Application of nondestructive testing techniques to the detection and sizing of flaws in materials and to the characterization of material's microstructure. Included are experiments in hardness, dye penetrant, magnetic particle, x-ray, ultrasonic and eddy current testing. Field trips to industrial laboratories.

(Cross-listed with CPR E). (2-2) Cr. 3. F.S.

Prereq: C I 201 or C I 202
A project-based, hands-on learning course. Technology literacy, appreciation for technological innovations, principles behind many technological innovations, hands-on laboratory experiences based upon simple systems constructed out of LEGOs and controlled by small microcomputers. Future K-12 teachers will leave the course with complete lesson plans for use in their upcoming careers.

(3-0) Cr. 3. S.


Introduction to the historical role of women as related to US industry, family and community with emphasis on the years 1830 - 1945, but also related to the current climate. Topics completed in 392 with arranged lectures at Brunel University. Orientation for Brunel summer study program. Offered on a satisfactory-fail basis only. Credit for graduation allowable only upon completion of Mat E 392.
Meets U.S. Diversity Requirement

(3-0) Cr. 3. SS.

Prereq: MAT E 391, CHEM 167 or CHEM 177
Structure and properties of ceramic, electronic, polymeric and metallic materials, emphasizing differences based on structure and bonding. Phase equilibria and phase transformations. Taught on Brunel University campus. Only one of MAT E 215, 273, or 392 may count toward graduation.
Meets International Perspectives Requirement.

(3-0) Cr. 3. S.

Prereq: CHEM 167 or CHEM 177
Fundamentals of sustainable engineering related to biofuels. Basics of food and biofuel chemistry and fluid dynamics. Preparation course for Italy as a case study for food and sustainable engineering. Orientation for summer study abroad program in Torino, Italy. Credit for graduation allowable only upon completion of the following summer's offering of MAT E 316 taught in Italy, along with additional sustainability lessons/tours.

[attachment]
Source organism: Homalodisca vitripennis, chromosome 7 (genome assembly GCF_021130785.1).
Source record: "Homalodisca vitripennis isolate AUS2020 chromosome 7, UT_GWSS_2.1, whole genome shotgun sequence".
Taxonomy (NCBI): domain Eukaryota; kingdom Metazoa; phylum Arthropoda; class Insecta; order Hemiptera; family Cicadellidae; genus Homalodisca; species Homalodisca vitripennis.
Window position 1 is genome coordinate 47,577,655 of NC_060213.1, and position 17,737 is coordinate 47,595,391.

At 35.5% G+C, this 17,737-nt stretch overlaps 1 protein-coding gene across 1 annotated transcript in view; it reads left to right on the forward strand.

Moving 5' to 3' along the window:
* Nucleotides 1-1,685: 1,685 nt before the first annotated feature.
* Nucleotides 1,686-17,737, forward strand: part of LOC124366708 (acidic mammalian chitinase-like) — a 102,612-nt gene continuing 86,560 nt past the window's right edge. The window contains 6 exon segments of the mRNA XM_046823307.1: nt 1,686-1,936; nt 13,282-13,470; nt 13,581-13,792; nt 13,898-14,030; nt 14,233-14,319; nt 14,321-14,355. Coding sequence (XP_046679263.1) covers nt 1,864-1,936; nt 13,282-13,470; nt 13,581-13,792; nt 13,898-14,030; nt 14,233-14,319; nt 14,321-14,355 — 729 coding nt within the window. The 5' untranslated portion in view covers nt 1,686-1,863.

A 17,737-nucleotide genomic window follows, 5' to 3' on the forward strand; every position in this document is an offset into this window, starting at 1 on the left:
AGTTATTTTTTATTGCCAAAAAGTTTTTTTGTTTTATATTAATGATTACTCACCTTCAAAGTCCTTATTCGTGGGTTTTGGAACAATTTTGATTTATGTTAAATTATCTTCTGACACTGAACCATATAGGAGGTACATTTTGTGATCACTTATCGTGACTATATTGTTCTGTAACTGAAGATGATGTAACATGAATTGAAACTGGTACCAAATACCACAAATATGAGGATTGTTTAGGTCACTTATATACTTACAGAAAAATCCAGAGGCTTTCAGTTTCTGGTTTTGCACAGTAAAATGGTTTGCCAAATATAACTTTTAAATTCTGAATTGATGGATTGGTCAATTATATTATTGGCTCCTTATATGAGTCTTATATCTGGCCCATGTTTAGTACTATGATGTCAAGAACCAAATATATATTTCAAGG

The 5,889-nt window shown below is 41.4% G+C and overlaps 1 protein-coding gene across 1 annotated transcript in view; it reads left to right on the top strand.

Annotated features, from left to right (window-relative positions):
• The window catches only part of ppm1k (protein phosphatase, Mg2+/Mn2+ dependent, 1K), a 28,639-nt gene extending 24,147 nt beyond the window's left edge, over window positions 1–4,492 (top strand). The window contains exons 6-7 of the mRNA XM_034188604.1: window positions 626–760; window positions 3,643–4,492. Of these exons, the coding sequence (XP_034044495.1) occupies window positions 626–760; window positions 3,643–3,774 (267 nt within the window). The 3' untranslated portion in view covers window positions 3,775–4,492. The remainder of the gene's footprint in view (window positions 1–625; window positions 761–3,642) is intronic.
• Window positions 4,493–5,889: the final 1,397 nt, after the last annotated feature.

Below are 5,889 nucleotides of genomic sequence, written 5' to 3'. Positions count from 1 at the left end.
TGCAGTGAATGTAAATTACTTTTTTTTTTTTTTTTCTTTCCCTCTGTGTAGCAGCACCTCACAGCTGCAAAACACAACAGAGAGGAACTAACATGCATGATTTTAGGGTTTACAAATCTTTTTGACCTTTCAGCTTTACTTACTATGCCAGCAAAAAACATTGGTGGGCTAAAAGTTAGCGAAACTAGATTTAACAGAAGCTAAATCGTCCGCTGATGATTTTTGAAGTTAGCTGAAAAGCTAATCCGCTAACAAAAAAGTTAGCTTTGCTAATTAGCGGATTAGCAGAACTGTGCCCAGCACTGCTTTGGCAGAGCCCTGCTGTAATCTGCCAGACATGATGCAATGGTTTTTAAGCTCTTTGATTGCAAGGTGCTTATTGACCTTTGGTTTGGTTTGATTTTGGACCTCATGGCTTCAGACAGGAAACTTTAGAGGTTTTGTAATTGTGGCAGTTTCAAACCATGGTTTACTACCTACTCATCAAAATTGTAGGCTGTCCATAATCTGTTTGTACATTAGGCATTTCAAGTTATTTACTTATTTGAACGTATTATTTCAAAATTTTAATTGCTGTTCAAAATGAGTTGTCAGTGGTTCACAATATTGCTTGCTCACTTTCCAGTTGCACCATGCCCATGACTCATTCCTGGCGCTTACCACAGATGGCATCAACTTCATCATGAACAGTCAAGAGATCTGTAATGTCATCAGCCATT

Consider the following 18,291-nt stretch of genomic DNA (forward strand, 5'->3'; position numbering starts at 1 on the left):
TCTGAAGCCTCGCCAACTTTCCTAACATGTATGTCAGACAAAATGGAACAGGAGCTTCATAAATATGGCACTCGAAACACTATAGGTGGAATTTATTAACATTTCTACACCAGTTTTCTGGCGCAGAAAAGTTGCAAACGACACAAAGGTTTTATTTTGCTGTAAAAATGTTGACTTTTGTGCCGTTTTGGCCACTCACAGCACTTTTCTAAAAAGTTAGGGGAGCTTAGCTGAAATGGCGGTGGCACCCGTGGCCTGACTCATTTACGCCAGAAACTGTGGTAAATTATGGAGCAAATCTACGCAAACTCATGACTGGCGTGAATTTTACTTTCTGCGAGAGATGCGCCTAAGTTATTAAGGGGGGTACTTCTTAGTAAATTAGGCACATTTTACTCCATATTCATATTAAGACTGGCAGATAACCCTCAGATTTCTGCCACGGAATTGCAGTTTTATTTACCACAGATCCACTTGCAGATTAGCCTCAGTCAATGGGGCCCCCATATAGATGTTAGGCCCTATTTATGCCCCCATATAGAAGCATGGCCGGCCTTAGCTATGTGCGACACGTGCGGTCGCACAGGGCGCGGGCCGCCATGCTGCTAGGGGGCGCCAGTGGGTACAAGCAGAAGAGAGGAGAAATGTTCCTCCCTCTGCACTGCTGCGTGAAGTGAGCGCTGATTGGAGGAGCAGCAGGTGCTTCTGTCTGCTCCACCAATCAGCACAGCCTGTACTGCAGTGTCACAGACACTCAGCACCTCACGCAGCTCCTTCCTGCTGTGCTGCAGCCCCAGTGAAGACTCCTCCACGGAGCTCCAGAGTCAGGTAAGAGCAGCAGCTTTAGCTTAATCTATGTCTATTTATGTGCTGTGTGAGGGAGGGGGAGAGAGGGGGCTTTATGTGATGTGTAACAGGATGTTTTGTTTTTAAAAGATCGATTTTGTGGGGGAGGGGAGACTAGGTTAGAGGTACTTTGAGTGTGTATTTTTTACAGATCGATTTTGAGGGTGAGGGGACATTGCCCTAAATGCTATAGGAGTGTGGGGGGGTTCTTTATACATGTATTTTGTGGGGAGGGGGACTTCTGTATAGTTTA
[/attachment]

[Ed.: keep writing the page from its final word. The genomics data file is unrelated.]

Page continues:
Cr. R. Repeatable. SS.

Prereq: Permission of department and Engineering Career Services
Professional work period of at least 10 weeks during the summer. Students must register for this course prior to commencing work. Offered on a satisfactory-fail basis only.

Cr. R. Repeatable. F.S.

Prereq: Permission of department and Engineering Career Services
Professional work period. One semester per academic or calendar year. Students must register for this course before commencing work. Offered on a satisfactory-fail basis only.

Cr. R. F.

Prereq: Senior classification in materials engineering
Preparation for a career in materials engineering or graduate school; experiential learning, resumes, interviewing, Myers-Briggs Type Indicator, leadership, international opportunities, professional ethics, graduate school preparation and opportunities, and alternative career paths (med school, law school, etc.). Offered on a satisfactory-fail basis only.

(2-2) Cr. 3. F.S.

Prereq: Senior status in Mat E
Fundamentals of materials engineering design, information sources, team behavior, professional preparation, quantitative design including finite-element analysis and computer aided design, materials selection, informatics and combinatorial methods. Analysis of design problems, development of solutions, selected case studies. Oral presentation skills. Preparations for spring project.

(2-2) Cr. 3. F.S.

Prereq: Senior status in Mat E
Integration of materials processing, structure/composition, properties and performance principles in materials engineering problems. Multi-scale design of materials, materials processing, case studies including cost analysis, ethics, risk and safety. Team projects specified by either industry or academic partners. Written and oral final project reports.

(3-0) Cr. 3. F.

Prereq: MAT E 216
Mechanical behavior of ceramics, metals, polymers, and composites. Relationships between materials processing and atomic aspects of elasticity, plasticity, fracture, and fatigue. Life prediction, stress-and failure analysis.